Ultrasonic scalers allow us to remove hard deposits faster than with the hand instruments (scalers) that were used in the distant past. We still use hand scalers if they are needed to remove tartar from difficult to reach areas, or if the patient prefers hand scaling.
Then We Polish
We polish teeth using an instrument which is a little bit like an electric toothbrush. The head rotates and rubs a slightly-gritty polishing paste over the teeth. This removes stains and any remaining soft plaque deposits and leaves the teeth feeling squeeky clean.
Regular Dental Check-Ups Are Important
Get into the habit of visiting the dentist every six months or however often Dr Teo recommends, based on your individual needs.
It is a good idea to schedule your next exam and cleaning in the office before you leave. This means you won’t forget your next appointment! We’ll remind you of an upcoming appointment via a phone call or SMS.
Frequently Asked Questions At Dental Check-ups
If you have any specific questions about your dental check-up and clean appointment, please feel free to call the practice or ask Dr Teo at your next appointment.
Here are some questions that are often asked about check-ups.
Why Are So Many Questions Asked About My Medical History and My Health?
There is much evidence to show that general and dental health can have a significant impact on each other. Dr Teo would like to know as much as possible about your current state of health, medical history and what medications you are taking. In this way, she can be alerted to situations where certain approaches to dental treatment may need to be modified, or take special precautions to accommodate your medical condition(s).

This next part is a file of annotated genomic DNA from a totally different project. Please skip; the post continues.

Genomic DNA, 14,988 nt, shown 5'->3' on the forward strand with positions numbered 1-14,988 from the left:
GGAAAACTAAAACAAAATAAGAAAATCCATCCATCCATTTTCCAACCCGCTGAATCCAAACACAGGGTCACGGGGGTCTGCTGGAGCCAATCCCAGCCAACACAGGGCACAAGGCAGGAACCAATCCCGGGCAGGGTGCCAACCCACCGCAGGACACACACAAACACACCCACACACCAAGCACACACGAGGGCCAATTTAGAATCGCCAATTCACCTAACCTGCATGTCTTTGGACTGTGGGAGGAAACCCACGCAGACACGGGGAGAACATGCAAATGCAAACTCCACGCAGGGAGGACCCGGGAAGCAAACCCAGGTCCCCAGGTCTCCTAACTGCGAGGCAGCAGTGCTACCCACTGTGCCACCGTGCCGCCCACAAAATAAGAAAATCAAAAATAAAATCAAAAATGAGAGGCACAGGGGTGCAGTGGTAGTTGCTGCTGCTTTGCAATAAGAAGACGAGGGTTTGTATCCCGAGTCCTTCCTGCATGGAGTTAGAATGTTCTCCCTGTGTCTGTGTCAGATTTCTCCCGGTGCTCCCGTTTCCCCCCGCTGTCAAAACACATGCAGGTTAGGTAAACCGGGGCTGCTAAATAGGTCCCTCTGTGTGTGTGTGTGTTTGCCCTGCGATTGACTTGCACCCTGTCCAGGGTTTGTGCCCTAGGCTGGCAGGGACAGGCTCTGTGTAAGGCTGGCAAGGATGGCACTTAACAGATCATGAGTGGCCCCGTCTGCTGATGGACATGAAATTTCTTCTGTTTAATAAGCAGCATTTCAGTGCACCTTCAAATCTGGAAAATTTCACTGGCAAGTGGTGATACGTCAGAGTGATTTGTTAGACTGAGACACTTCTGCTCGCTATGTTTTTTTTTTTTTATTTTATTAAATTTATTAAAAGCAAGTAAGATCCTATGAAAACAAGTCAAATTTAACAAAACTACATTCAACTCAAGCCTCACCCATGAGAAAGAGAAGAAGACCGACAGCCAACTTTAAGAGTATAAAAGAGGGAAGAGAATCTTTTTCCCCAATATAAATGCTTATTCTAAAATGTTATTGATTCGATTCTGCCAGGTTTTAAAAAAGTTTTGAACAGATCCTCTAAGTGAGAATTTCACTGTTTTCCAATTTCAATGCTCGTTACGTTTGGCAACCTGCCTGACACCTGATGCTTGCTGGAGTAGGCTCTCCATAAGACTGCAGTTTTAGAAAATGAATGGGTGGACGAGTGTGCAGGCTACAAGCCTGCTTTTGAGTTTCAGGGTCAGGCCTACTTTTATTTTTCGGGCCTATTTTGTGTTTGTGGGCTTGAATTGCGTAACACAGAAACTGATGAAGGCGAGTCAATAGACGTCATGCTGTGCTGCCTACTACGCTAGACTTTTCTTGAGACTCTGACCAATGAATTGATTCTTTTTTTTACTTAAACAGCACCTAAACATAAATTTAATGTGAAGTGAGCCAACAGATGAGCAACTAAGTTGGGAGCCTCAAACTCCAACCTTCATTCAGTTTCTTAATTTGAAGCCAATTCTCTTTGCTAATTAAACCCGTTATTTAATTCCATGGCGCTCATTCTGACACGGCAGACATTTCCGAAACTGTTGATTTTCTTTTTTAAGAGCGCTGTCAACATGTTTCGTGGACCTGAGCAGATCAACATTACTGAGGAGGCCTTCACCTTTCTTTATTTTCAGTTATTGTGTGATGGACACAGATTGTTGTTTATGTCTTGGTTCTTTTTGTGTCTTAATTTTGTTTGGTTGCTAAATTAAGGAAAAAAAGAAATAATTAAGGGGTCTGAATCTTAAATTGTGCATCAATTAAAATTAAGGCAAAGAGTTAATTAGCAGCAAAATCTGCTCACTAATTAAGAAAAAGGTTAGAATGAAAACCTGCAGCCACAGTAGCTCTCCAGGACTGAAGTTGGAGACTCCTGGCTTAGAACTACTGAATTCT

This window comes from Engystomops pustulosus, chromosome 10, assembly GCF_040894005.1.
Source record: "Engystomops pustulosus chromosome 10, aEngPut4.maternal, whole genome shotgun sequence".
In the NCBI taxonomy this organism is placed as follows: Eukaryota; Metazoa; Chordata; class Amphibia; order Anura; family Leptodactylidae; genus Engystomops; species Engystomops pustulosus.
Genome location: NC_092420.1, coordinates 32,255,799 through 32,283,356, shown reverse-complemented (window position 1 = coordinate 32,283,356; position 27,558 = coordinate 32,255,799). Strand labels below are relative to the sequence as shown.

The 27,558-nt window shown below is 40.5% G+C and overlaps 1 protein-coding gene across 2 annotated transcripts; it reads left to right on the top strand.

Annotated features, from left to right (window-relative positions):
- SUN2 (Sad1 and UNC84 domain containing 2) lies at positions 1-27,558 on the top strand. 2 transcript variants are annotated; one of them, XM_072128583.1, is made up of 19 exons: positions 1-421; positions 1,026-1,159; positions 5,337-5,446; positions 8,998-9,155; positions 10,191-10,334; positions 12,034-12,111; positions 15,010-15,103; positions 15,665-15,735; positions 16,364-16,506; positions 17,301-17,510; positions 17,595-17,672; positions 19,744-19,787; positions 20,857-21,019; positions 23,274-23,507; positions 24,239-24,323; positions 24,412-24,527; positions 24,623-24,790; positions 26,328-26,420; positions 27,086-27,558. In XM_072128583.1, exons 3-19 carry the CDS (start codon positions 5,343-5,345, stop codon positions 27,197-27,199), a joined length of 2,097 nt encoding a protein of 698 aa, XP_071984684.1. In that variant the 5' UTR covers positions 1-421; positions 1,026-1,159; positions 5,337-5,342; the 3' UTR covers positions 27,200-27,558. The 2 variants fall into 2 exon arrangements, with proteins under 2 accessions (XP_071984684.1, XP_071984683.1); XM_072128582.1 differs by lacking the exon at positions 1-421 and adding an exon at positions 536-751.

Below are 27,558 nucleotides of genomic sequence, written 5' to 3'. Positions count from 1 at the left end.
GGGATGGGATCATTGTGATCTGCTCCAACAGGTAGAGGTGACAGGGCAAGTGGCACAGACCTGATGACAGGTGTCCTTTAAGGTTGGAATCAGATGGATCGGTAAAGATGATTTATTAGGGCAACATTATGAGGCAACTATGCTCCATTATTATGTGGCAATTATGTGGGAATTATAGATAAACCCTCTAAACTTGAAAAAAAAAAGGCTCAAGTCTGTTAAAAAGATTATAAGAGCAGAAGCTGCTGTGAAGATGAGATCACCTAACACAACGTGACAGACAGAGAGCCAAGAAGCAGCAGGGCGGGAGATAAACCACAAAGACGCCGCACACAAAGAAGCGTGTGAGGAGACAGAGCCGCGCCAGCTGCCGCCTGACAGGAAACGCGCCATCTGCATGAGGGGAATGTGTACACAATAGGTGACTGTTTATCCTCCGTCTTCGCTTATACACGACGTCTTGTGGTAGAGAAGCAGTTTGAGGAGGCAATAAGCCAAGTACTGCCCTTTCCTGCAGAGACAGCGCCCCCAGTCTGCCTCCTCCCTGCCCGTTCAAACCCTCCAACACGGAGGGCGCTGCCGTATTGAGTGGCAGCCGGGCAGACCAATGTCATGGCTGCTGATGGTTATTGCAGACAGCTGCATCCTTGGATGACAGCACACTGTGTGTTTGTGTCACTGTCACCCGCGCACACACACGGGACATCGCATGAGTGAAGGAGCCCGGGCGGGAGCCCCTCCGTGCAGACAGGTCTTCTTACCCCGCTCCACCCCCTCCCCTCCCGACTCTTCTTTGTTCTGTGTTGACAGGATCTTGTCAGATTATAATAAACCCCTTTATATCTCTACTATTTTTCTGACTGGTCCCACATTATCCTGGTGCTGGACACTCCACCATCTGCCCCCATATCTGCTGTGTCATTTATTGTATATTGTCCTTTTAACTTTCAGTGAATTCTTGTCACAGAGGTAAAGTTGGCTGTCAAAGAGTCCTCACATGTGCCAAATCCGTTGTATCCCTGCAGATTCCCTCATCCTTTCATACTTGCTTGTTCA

Please let Dr Teo know about any medical condition that you are experiencing now or have experienced in the past, including:
If you are pregnant or suspect you could be, please inform Dr Teo at the beginning of your appointment.
All information provided to Dr Teo is considered confidential. Records are stored securely for the protection of your privacy.
Do You Check My Mouth for Cancer?
Yes, we provide a comprehensive oral cancer screening at every check-up appointment.
What Is Plaque?
Dental Plaque is the name given to the layer of bacteria that forms in your mouth and accumulates in stagnant areas, such as in between your teeth and at your gum line. It is generally sticky and colourless but can be removed by thorough brushing and flossing. Everyone forms dental plaque on their teeth, and it starts to reappear shortly after you’ve finished brushing.
If the bacteria in plaque are exposed to sugar, they start to produce acid. This acid is able to dissolve tooth enamel and cause tooth decay (cavities). It also irritates the gum to cause gum disease (gingivitis).
What Is Tartar?
Calcium and phosphate minerals from saliva accumulate around teeth and form calcific deposits which require professional assistance with removal.
If left untreated, the tartar can contribute to the loss of the bone supporting the teeth: this is called periodontal disease or periodontitis. If this periodontal bone loss continues untreated, it may result in increasing mobility of the teeth and ultimately loss of teeth.
Treatment of tartar buildup involves removing it by a professional scale and clean.